by Iain Ballamy
“Would you like to hear some great tenor playing?” I asked the Norwegian button accordion virtuoso Stian Carstensen. We were driving in icy conditions to perform a concert outside Oslo with ‘The Little Radio’ – a small but perfectly formed band consisting of just the two of us.
Chewing salty liquorice and occasionally swerving the Volvo to avoid colliding with stray moose, I selected an old favourite: ‘Sunday suite’ by the Cedar Walton quartet with Bob Berg playing tenor, recorded circa 1975 live at club Montmartre in Copenhagen.
After listening intently, Stian said: – “Wow, I don’t consider myself to be a jazz aficionado let alone a jazz musician but I do have to say that was pretty incredible!” Actually Stian is a superb jazz player but is also an unusually eclectic musician who plays pedal steel guitar, banjo, violin and several other things in addition to the accordion. His main interests are Bulgarian gypsy music and bluegrass.
How my heart sang at this positive reaction! – I love listening to music and raving about it with other musicians – in fact it is one of my greatest pleasures. When it was over he said, “Now it’s my turn – you check this out!”
In an instant, I found myself transported straight to Nashville by the sound of a kicking up-tempo bluegrass track with the violin and banjo heavily featured. But before I could stop myself I had bellowed the inevitable “Squeal like a pig, boy…” Stian groaned and said “yes, yes of course all that stuff but don’t just write it off instantly with a cliché reaction – just listen to the incredible musicianship…” So I did.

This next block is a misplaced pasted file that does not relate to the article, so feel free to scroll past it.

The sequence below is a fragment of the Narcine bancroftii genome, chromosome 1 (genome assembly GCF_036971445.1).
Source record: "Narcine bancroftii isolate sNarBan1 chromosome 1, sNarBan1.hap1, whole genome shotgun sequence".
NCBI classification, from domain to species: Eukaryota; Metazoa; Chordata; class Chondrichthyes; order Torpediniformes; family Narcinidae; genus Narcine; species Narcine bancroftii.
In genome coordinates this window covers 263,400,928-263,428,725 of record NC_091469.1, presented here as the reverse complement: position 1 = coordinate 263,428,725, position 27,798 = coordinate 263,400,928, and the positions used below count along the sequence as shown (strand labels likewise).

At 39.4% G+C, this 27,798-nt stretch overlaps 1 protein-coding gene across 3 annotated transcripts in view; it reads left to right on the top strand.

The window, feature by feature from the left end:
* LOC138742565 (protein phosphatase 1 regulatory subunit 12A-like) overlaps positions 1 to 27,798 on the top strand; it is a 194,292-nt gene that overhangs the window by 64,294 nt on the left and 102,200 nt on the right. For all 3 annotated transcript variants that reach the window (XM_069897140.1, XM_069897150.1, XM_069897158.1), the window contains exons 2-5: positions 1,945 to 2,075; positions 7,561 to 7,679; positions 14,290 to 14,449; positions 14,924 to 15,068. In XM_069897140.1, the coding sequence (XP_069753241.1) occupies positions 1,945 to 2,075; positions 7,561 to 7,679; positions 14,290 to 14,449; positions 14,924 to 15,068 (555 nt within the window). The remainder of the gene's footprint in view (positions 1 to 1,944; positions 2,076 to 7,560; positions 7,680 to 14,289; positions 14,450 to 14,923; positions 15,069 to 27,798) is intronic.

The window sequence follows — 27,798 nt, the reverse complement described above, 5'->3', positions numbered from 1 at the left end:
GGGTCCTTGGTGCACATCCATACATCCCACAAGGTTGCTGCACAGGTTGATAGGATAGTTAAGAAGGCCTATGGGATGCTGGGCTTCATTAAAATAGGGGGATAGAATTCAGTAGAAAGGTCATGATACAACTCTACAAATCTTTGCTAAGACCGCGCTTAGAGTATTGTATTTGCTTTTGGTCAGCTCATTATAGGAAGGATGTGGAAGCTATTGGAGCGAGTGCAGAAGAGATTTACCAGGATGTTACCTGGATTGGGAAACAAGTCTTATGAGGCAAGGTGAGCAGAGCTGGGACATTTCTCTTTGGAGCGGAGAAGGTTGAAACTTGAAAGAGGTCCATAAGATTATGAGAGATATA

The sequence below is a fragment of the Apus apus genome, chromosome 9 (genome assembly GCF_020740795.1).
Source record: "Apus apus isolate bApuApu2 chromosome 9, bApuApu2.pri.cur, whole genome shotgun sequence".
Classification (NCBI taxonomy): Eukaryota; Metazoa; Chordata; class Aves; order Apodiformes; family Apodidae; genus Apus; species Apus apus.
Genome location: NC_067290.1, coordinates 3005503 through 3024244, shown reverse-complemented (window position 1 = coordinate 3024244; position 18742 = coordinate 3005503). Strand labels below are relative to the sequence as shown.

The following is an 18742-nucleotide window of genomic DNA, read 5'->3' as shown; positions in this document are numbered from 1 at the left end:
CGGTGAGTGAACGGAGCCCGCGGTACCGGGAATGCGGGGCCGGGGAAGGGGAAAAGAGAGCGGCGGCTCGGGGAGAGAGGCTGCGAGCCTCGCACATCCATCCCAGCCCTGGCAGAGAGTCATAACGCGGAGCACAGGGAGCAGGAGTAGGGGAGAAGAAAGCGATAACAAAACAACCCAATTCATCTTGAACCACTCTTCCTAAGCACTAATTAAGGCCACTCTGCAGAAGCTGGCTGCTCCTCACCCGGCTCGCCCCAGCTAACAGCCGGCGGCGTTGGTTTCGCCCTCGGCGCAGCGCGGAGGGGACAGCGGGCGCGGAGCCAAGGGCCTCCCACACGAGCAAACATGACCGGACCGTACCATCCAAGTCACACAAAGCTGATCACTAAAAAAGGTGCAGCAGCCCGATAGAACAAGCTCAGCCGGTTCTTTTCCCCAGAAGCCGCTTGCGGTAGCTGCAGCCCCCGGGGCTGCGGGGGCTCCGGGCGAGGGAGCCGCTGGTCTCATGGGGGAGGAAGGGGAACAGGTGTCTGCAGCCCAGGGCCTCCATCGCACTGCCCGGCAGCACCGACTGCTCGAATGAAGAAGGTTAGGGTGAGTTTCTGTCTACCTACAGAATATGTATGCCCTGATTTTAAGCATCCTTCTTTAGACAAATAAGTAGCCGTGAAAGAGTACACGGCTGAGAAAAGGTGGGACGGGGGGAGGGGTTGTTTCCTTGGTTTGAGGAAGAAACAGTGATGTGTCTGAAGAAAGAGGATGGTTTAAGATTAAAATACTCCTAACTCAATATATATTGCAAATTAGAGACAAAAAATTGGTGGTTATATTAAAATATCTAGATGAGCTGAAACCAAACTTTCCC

And it was incredible! – Perhaps one of the most exciting and impressive things I had heard for years in fact, when I started to really listen. And not for the first time in my life I felt both slightly embarrassed and hugely grateful to another musician for encouraging me to listen with open ears and pointing me in the right direction.
Moments like this are important because musicians switching me on to such great stuff over the years has shaped my life. And quite frankly, when you put your pre-conceptions aside, who honestly cares what the style or genre is of the music if it provides such inspiration and excitement.
We all need a guiding hand from others we trust and respect to initiate us into music that broadens our horizons into new and unfamiliar territory. These mentors open our ears and minds to the new or the different in art, music and culture of all kinds.